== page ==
Arms of previous popes

Here are some coats of arms of popes from contemporary monuments:


  • Arms of Paul II (1464-71), Viterbo.


  • Arms of Gregory XIII (1572-85), he of the calendar: pavement of St. Peter.


  • Arms of Urban VIII (1623-44), S. Peter.


  • Arms of Innocent X (1644-55) on the Porta Portese.


  • Arms of Alexander VII (1655-67) on the Colonnade of Bernini, Saint Peter.


  • Arms of Clement XII (1722-40), palazzo della Consulta, Rome.


  • Arms of Pius VI (1775-99), reverse of a 1780 silver scudo. Courtesy Compagnie Générale de Bourse.

John Paul II, elected in 1978, bore the following arms.

The arms of the Church have been unvarying since the 16th century. They are: Gules, two keys in saltire or and argent, interlaced in the rings or. They are surmounted by a tiara. From those arms were derived the colors of the Papal troops, red and yellow, and their traditional cockade.

The Holy See, as governing body of the Church, has the following arms, since the 16th century: Gules, two keys in saltire or and argent, interlaced in the rings or, beneath a tiara argent, crowned or. The difference is here that the tiara is a charge, not a timbre.

The arms of the Papal States are: Gules, on an ombrellino gules and or, two keys in saltire or and argent. (Galbreath gives a simpler blazon, Gules a pavilion or charged in the staff with a pair of tied keys in saltire or). These arms appeared as one quarter of the short-lived Kingdom of Italy (1805-15). They do not appear to have been adopted by the Citta del Vaticano after the Lateran Treaty of 1929.

The ombrellino was the emblem of the Pope's temporal powers. This can be seen from the fact that it is shown behind the arms of the camerlengo (the cardinal who heads the Apostolic Camera), who automatically becomes responsible for the Pope's temporal powers when the Pope dies. Coins issued in the Papal states during interregna invariably show the arms of the camerlengo, with the cardinal's hat and the ombrellino. The ombrellino was used by the popes in processions as early as the 12th c. Its shape varied over time, and is now that of a conical sunshade, with vertical stripes of gules and or, and an edge where the tinctures are counterchanged. It is carried by a man standing behind the Pope. Its use as a badge indicating temporal powers dates to Alexander VI Borgia (1492-1503). It is also used as the mark of a basilica (major or minor), and is usually displayed to the right of the altar. The rank of basilica is an honor bestowed by the Pope on any church he pleases. A few German abbeys (Reichenau on the lake of Constance, Maria Laach near Koblenz) use it to emphasize their immediate subjection to the Holy See nullo mediante.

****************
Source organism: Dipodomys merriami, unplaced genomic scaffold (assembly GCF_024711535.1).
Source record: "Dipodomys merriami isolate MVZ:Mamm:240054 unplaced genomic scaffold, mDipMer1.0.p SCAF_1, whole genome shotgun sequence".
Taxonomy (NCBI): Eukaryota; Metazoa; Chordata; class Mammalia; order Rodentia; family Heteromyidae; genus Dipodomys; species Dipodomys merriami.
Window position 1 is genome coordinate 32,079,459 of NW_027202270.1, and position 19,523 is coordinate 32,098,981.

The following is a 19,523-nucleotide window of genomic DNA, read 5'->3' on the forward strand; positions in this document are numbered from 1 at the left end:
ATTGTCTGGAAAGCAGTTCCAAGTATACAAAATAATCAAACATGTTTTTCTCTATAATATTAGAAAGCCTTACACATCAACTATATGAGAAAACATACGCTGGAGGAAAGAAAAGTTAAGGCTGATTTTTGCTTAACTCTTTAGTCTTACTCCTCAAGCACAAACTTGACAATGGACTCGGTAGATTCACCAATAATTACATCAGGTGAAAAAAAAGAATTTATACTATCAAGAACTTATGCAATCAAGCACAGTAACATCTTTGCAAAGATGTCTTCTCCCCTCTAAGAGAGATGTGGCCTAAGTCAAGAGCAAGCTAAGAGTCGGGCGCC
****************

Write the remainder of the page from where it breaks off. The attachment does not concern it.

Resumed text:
Finally, some families who have given Popes place the ombrellino in their arms (with the keys on a chief gules, for example) or more usually as a timbre: Galbreath gives a number of examples, including the Boncompagni arms with the Basilica on a chief, Barberini, Pamphili, Chigi, Orsini, or outside the shield: Medici-Ottaiano, Aldobrandini.  In 1854 the Congregazione Araldica Capitolina, pursuant to a decision by the Pope in 1853, decided on a list of families of
princely and ducal Roman rank.  In that list, the following:   Aldobrandini, Borghese, Altieri, Barberini, Boncompagni Ludovisi,  Caetani, Chigi, Colonna di Paliano, Colonna di Sciarra, Corsini, Doria Pamphili, Ludovisi Boncompagni, Odescalchi, Orsini, Ottoboni, Rospigliosi
were distinguished as having given one or more popes, and to those granted the augmentation of the Basilica (the two keys and ombrellino) outside the shield.

I do not know for sure what arms were chosen for the Citta del Vaticano in 1929, after the Lateran treaty.

Flag of the Papacy


From: esn4616@ACFcluster.NYU.EDU (Elliot Nesterman)

The flag of the Vatican is yellow and white. However it has been so only since 1808, at which date, Napoleon amalgamated the pontiff's army into his own and so the Pope, Pius VII, thought that new colors were necessary. He chose yellow and white. These colors were used for various flags of the Pontifical State from their approval in 1825 until the State was incorporated into Italy in 1870. When the state was revived as Vatican City in 1929 the yellow and white flag was reborn. The modern flag was first officially hoisted on June 8, 1929. (Keep in mind that the conventions of flag use differ significantly from armorial conventions regarding the shield proper.)

It is true that the flag is now often shown with the keys and tiara over the division between yellow and gold. As a result, they are hard to distinguish, and have been rightly criticized by Bruno Heim. This flag does not, per se, constitute a violation of the "tincture rule" in heraldry. Flags are not subject to the same rules, and even Old Regime France used a semis of fleur-de-lys gold on a field of argent as the flag for its Navy.